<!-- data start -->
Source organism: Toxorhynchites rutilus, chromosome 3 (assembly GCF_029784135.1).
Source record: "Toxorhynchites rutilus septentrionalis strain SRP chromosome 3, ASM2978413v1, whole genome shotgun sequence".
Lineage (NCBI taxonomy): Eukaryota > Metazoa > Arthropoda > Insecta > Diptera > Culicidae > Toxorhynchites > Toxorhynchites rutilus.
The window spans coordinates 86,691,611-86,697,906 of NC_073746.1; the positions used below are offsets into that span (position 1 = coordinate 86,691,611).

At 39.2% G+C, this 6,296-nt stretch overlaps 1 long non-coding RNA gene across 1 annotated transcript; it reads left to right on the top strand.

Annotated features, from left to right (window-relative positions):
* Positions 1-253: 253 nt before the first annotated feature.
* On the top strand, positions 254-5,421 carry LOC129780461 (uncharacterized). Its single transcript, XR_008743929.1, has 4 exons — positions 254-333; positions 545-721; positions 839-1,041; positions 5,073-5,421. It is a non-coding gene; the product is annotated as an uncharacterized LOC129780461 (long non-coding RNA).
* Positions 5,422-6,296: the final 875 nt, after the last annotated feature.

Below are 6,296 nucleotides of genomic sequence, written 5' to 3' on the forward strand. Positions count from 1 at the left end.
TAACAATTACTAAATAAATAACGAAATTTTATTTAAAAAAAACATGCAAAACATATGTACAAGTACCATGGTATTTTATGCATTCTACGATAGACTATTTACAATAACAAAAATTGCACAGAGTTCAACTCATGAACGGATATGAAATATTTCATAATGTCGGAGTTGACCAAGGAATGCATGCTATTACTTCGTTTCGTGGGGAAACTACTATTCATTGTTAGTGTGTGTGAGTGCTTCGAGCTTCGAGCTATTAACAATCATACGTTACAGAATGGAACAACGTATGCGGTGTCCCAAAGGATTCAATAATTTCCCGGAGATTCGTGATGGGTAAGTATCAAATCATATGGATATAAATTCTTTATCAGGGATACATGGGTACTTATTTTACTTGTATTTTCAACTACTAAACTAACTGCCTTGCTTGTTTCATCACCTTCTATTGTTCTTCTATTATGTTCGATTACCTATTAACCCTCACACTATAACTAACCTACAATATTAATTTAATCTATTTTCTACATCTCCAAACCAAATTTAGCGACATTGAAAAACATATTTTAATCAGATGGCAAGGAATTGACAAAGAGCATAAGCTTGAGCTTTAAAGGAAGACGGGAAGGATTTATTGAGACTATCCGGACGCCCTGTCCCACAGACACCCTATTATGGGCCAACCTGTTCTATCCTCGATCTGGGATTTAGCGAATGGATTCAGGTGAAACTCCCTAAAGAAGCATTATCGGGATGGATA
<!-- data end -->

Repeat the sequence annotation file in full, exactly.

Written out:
Source organism: Toxorhynchites rutilus, chromosome 3 (assembly GCF_029784135.1).
Source record: "Toxorhynchites rutilus septentrionalis strain SRP chromosome 3, ASM2978413v1, whole genome shotgun sequence".
Lineage (NCBI taxonomy): Eukaryota > Metazoa > Arthropoda > Insecta > Diptera > Culicidae > Toxorhynchites > Toxorhynchites rutilus.
The window spans coordinates 86,691,611-86,697,906 of NC_073746.1; the positions used below are offsets into that span (position 1 = coordinate 86,691,611).

At 39.2% G+C, this 6,296-nt stretch overlaps 1 long non-coding RNA gene across 1 annotated transcript; it reads left to right on the top strand.

Annotated features, from left to right (window-relative positions):
* Positions 1-253: 253 nt before the first annotated feature.
* On the top strand, positions 254-5,421 carry LOC129780461 (uncharacterized). Its single transcript, XR_008743929.1, has 4 exons — positions 254-333; positions 545-721; positions 839-1,041; positions 5,073-5,421. It is a non-coding gene; the product is annotated as an uncharacterized LOC129780461 (long non-coding RNA).
* Positions 5,422-6,296: the final 875 nt, after the last annotated feature.

Below are 6,296 nucleotides of genomic sequence, written 5' to 3' on the forward strand. Positions count from 1 at the left end.
TAACAATTACTAAATAAATAACGAAATTTTATTTAAAAAAAACATGCAAAACATATGTACAAGTACCATGGTATTTTATGCATTCTACGATAGACTATTTACAATAACAAAAATTGCACAGAGTTCAACTCATGAACGGATATGAAATATTTCATAATGTCGGAGTTGACCAAGGAATGCATGCTATTACTTCGTTTCGTGGGGAAACTACTATTCATTGTTAGTGTGTGTGAGTGCTTCGAGCTTCGAGCTATTAACAATCATACGTTACAGAATGGAACAACGTATGCGGTGTCCCAAAGGATTCAATAATTTCCCGGAGATTCGTGATGGGTAAGTATCAAATCATATGGATATAAATTCTTTATCAGGGATACATGGGTACTTATTTTACTTGTATTTTCAACTACTAAACTAACTGCCTTGCTTGTTTCATCACCTTCTATTGTTCTTCTATTATGTTCGATTACCTATTAACCCTCACACTATAACTAACCTACAATATTAATTTAATCTATTTTCTACATCTCCAAACCAAATTTAGCGACATTGAAAAACATATTTTAATCAGATGGCAAGGAATTGACAAAGAGCATAAGCTTGAGCTTTAAAGGAAGACGGGAAGGATTTATTGAGACTATCCGGACGCCCTGTCCCACAGACACCCTATTATGGGCCAACCTGTTCTATCCTCGATCTGGGATTTAGCGAATGGATTCAGGTGAAACTCCCTAAAGAAGCATTATCGGGATGGATA